Somewhat Cross-dressed Women ‘Romancing’ Women in Performances: Ten Songs

The title of this post will probably require some explanation before I launch into the list itself.

Several years back, I did a post on female duets. Commenting on that, fellow blogger and blog reader Carla wondered about the rationale or thought behind songs like Reshmi salwar kurta jaali ka, where a dance performance featuring two women dancers has one woman dressed as a man, supposedly romancing the other (who’s dressed as a woman). I had no explanation to offer, and over the years, while I’ve mulled over this plenty of times, I’ve still not figured out why this became popular.

You know the type of song: there’s a fairly conventional love song, often teasing and playful, being sung—and the two people onscreen, while both women, are dressed as man and woman. The woman dressed as a man isn’t (unlike Geeta Bali in Rangeen Raatein), however, actually pretending to be a man: it’s very obvious that she is a woman, and that she’s supposed to be a woman (even the playback singer is a woman).

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Ten of my favourite C Ramachandra songs

…specifically, songs which he composed, not just songs he sang (since C Ramachandra also lent his voice to some of his best songs).

Chitalkar Ramachandra was born 97 years ago—on January 12, 1918, in the town of Puntamba in Maharashtra. Although he’d studied music, it was as an actor that C Ramachandra joined the film industry—he debuted in a lead role in a film called Nagananda. This didn’t continue for long, though; he eventually shifted to composing songs, first for Tamil cinema, and then for Hindi. And he came like a breath of fresh air to Hindi film music: in a period dominated by classical tunes composed by the likes of Naushad, Anil Biswas and Pankaj Mullick, C Ramachandra had the guts to bring in music with distinctly Western rhythms, what with hits like Aana meri jaan Sunday ke Sunday and Mere piya gaye Rangoon. And he was brilliantly versatile: as the following selection will (hopefully) show, he could compose just about everything from peppy club songs to lullabies to ghazals (if one can expect a particular style of music for a ghazal) and lilting love songs.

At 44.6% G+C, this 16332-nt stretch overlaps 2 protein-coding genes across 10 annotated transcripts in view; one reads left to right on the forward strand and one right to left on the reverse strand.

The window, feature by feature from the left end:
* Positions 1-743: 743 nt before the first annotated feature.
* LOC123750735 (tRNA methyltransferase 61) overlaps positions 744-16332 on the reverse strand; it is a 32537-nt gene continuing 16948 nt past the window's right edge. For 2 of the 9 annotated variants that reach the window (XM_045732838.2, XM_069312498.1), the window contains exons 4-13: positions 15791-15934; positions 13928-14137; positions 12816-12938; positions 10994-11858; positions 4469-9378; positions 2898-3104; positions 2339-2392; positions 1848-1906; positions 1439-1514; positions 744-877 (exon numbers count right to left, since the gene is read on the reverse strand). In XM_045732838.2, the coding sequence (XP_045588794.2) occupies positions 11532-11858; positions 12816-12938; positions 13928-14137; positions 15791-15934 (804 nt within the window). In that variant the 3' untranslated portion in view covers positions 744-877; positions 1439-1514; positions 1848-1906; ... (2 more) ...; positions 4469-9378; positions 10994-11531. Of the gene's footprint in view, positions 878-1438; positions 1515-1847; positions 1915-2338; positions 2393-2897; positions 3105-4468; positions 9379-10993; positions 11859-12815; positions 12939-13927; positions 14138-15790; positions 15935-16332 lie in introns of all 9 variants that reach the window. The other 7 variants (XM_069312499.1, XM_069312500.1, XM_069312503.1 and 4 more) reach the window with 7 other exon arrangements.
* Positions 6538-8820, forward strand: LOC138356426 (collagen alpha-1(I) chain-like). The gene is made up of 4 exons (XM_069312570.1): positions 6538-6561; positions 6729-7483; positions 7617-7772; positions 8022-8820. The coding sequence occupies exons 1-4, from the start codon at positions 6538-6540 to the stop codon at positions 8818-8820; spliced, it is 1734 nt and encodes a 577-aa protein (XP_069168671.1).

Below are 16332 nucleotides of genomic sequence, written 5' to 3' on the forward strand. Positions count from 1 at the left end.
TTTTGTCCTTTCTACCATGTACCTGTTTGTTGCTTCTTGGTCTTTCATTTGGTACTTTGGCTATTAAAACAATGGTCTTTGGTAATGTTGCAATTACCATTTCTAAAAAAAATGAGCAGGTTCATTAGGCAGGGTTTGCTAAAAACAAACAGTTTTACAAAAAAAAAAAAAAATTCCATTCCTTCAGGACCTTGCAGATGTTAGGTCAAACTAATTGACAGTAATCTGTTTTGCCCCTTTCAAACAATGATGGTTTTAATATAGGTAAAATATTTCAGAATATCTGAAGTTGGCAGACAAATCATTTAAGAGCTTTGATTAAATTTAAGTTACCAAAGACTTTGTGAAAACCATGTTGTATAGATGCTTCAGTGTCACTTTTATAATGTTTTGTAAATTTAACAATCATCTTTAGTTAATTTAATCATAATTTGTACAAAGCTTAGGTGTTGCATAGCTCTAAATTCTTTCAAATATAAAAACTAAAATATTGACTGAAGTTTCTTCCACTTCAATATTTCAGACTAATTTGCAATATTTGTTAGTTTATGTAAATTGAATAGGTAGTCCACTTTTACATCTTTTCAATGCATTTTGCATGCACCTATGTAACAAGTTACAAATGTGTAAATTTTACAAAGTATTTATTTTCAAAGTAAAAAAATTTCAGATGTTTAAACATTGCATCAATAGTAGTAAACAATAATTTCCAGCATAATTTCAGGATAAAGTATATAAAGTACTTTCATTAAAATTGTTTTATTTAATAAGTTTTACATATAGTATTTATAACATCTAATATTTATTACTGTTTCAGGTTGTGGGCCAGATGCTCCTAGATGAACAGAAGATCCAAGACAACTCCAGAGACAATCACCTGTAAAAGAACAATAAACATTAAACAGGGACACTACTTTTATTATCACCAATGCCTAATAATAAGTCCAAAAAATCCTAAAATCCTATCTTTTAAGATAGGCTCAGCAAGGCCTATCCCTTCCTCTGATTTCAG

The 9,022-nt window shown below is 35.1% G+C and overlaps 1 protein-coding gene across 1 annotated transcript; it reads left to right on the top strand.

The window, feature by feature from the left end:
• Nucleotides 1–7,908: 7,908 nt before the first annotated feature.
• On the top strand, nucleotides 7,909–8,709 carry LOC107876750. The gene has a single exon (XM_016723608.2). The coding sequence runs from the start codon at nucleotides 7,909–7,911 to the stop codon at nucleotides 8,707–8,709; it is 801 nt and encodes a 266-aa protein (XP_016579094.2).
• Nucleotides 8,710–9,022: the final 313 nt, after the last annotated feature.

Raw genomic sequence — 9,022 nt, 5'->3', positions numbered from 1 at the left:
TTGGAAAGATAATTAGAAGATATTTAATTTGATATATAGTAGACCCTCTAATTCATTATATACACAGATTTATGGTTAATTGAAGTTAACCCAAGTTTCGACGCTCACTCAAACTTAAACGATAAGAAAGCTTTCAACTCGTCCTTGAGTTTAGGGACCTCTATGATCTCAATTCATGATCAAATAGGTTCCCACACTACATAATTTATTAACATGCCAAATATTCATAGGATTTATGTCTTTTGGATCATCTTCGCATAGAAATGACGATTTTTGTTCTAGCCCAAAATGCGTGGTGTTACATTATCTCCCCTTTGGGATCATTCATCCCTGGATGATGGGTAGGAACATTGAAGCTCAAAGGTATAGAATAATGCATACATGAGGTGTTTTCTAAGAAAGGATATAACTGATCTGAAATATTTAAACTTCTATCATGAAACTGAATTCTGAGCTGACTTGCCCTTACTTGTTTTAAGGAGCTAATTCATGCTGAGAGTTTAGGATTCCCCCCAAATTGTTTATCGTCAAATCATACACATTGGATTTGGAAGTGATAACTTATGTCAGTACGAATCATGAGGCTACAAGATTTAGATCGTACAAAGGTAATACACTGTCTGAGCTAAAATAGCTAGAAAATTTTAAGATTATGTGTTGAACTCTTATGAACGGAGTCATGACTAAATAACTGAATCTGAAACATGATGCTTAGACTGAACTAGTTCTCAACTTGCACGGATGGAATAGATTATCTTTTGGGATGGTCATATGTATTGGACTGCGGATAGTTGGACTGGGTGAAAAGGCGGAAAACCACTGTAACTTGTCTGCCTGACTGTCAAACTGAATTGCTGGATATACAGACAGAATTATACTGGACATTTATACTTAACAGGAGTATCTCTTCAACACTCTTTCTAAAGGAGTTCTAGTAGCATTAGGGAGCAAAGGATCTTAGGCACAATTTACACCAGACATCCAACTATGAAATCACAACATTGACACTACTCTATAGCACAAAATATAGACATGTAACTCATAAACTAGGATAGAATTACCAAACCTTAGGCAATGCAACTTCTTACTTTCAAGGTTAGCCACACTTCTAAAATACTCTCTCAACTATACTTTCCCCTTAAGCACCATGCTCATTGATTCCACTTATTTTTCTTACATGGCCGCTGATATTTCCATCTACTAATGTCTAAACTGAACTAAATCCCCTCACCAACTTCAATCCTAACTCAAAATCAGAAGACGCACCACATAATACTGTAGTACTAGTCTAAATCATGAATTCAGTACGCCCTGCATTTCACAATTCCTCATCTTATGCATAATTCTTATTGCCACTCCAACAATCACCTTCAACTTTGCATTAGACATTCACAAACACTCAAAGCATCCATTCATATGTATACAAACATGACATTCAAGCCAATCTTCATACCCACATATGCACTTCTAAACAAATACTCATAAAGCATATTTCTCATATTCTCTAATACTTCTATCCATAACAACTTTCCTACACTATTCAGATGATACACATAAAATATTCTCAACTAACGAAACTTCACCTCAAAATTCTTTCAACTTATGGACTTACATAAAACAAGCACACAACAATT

Chitalkar Ramachandra, b January 12 Continue reading

Ten of my favourite ‘inspired’ songs

I’d been toying with the idea of this list for a while, and memsaab’s recent post on Bhoot Bungla reminded me of it, what with Aao twist karein and its very obvious resemblance to Come on let’s twist again.

I am—and my family and friends know this by now—absolutely and completely enamoured of old Hindi film music. Especially of the 50’s and 60’s. What singers we had! What lyricists! What music directors! What inspiration! The songs were often derived, in small part or large, from a wide range of sources: folk music, classical ragas, Western music, even the rhythmic hoofbeats of a cantering horse. Sometimes the inspiration wasn’t too obvious, or the end result was such a change from the original, it was hard not to give credit to the music director. Other songs were shameless ‘lifts’ from originals.
So here goes: my favourite ‘inspired’ songs, all from 50’s and 60’s films that I’ve seen. And to make the scope more manageable for myself: tunes that were originally Western. These are in no particular order.

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